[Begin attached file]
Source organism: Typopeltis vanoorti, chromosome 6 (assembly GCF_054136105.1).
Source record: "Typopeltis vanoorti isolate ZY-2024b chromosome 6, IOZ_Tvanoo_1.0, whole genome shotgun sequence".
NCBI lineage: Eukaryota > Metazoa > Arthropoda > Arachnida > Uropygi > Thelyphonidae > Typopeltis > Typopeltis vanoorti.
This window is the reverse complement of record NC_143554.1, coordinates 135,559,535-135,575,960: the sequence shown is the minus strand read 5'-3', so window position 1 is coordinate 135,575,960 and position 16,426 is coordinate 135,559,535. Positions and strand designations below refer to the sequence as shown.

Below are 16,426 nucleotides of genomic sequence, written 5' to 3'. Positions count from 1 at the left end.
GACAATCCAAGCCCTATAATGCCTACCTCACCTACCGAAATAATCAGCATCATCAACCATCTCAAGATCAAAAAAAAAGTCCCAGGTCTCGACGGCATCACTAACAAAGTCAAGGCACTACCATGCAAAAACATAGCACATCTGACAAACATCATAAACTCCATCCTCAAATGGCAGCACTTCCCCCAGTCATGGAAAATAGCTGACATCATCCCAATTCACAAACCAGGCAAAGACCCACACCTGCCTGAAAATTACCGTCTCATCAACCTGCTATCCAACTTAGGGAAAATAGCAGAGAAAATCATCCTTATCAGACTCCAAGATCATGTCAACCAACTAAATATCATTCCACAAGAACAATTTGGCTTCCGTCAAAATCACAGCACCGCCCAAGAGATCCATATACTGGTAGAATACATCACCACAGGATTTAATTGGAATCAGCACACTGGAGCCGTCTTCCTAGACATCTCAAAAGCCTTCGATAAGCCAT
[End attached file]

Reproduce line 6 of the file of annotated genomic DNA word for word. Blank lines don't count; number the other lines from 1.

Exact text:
GACAATCCAAGCCCTATAATGCCTACCTCACCTACCGAAATAATCAGCATCATCAACCATCTCAAGATCAAAAAAAAAGTCCCAGGTCTCGACGGCATCACTAACAAAGTCAAGGCACTACCATGCAAAAACATAGCACATCTGACAAACATCATAAACTCCATCCTCAAATGGCAGCACTTCCCCCAGTCATGGAAAATAGCTGACATCATCCCAATTCACAAACCAGGCAAAGACCCACACCTGCCTGAAAATTACCGTCTCATCAACCTGCTATCCAACTTAGGGAAAATAGCAGAGAAAATCATCCTTATCAGACTCCAAGATCATGTCAACCAACTAAATATCATTCCACAAGAACAATTTGGCTTCCGTCAAAATCACAGCACCGCCCAAGAGATCCATATACTGGTAGAATACATCACCACAGGATTTAATTGGAATCAGCACACTGGAGCCGTCTTCCTAGACATCTCAAAAGCCTTCGATAAGCCAT